Love letters spanning more than 200 years of wartime romance are now on display in the Wives and Sweethearts exhibition at the National Army Museum, exploring what it’s like to be in love while at war or with someone who is away at war.
Visitors can explore soldiers’ relationships from the joy of courtships, weddings and births, to separations, tragic deaths and even battlefield marriage proposals.
One of these romances is told through the letters that Valerie and her sweetheart Major Anthony Ryshworth-Hill, separated by war in 1944, sent to each other.
She wrote to him, gluing on a dozen tiny photos of herself in ATS (Auxiliary Territorial Service) uniform, but stressed that while she looked ‘so terribly English’ with her serious expressions and unflattering cap, she does laugh a lot.
Clearly it was enough to ensnare smitten Anthony. He wrote:
Valerie, shall we get engaged in a distant way so that we are sort of linked together until we next meet? How would that suit you?
Valerie flirts back her acceptance:
Anthony… yes, Anthony, shall we?
Museum curator Dr Frances Parton observed:
It was a brave decision to make. He was serving in North Africa, she was with the ATS. They were apart, but despite all the problems they decided to make that commitment and get engaged.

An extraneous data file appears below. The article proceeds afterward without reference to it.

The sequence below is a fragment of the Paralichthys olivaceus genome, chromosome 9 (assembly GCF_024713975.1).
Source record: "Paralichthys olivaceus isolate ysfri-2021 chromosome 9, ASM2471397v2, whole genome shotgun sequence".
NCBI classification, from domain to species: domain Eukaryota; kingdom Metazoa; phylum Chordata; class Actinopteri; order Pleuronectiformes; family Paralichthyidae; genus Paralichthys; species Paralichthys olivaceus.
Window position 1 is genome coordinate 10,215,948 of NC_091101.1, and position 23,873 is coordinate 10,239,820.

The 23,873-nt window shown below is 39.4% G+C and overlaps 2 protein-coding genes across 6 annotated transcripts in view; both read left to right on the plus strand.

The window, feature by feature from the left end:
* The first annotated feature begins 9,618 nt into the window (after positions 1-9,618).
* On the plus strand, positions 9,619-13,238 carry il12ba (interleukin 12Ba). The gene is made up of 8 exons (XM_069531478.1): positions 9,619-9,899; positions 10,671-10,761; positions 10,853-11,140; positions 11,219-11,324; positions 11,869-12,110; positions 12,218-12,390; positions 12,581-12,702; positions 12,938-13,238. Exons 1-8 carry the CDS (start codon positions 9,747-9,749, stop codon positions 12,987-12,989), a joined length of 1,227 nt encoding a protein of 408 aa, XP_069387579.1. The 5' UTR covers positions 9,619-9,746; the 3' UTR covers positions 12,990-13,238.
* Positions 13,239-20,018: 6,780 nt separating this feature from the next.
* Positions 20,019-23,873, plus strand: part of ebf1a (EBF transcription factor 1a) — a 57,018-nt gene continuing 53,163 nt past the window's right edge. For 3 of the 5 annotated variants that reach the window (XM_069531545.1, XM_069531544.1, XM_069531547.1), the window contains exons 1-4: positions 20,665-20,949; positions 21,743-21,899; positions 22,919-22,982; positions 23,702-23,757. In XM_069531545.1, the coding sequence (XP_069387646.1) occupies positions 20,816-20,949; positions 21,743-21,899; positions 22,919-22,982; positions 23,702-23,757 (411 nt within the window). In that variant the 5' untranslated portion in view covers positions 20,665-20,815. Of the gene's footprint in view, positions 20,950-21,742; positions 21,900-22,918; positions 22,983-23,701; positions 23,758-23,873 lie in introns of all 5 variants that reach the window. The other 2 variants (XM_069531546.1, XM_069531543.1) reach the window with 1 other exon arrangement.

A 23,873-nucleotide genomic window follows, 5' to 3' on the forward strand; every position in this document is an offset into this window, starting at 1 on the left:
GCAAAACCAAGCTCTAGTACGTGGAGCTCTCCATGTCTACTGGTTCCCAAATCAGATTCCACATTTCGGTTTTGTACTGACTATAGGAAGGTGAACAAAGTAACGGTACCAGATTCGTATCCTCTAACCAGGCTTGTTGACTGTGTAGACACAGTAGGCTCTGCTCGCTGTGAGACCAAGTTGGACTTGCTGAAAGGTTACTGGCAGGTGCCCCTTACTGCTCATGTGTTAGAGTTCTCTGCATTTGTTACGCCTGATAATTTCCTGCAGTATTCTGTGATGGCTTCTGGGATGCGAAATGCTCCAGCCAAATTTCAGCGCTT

They seem a very open couple, and even though it’s from 1944, their letters instantly transport you right into their feelings, circumstances and problems.
This is from a whole series of correspondence and really makes you want to dig the rest of the letters out to find out what happened.
All letters come from the museum’s archive and are largely donated by members of the public who often unearth them in the attic. The letters include poignant photos, embroidered postcards from the First World War, trinkets, and a dazzling diamond-encrusted sweetheart brooch from the Second World War. By contrast, there are no ‘Dear John’ letters, probably because few of us would keep reminders of when we were dumped. Instead, their commentary with themes of love, loss and yearning is affecting and deeply moving.
The letters reflect the heartbreak of couples parted by Service and how hard it can be to cope in dire circumstances alone.
One example is the story of Sergeant Louis Jones who in 1901, while serving in Gibraltar, opened a letter from his wife in England, telling him of the death of their beloved two-year-old son Teddy, a tiny victim of cholera. She wrote:
I expect you think something dreadful has happened by my not writing to you. I have not had the heart to write and tell you sad news about our dear little son.
It is very moving. It must have been an awful letter for Louis to receive in Gibraltar. She is really struggling to cope and has to borrow money from neighbours to buy black cloth to make a funeral outfit.
She also has to borrow to pay her doctor and tells her husband that he will know how much their son had grown because they had measured him for a coffin, which was 37 inches [94cm].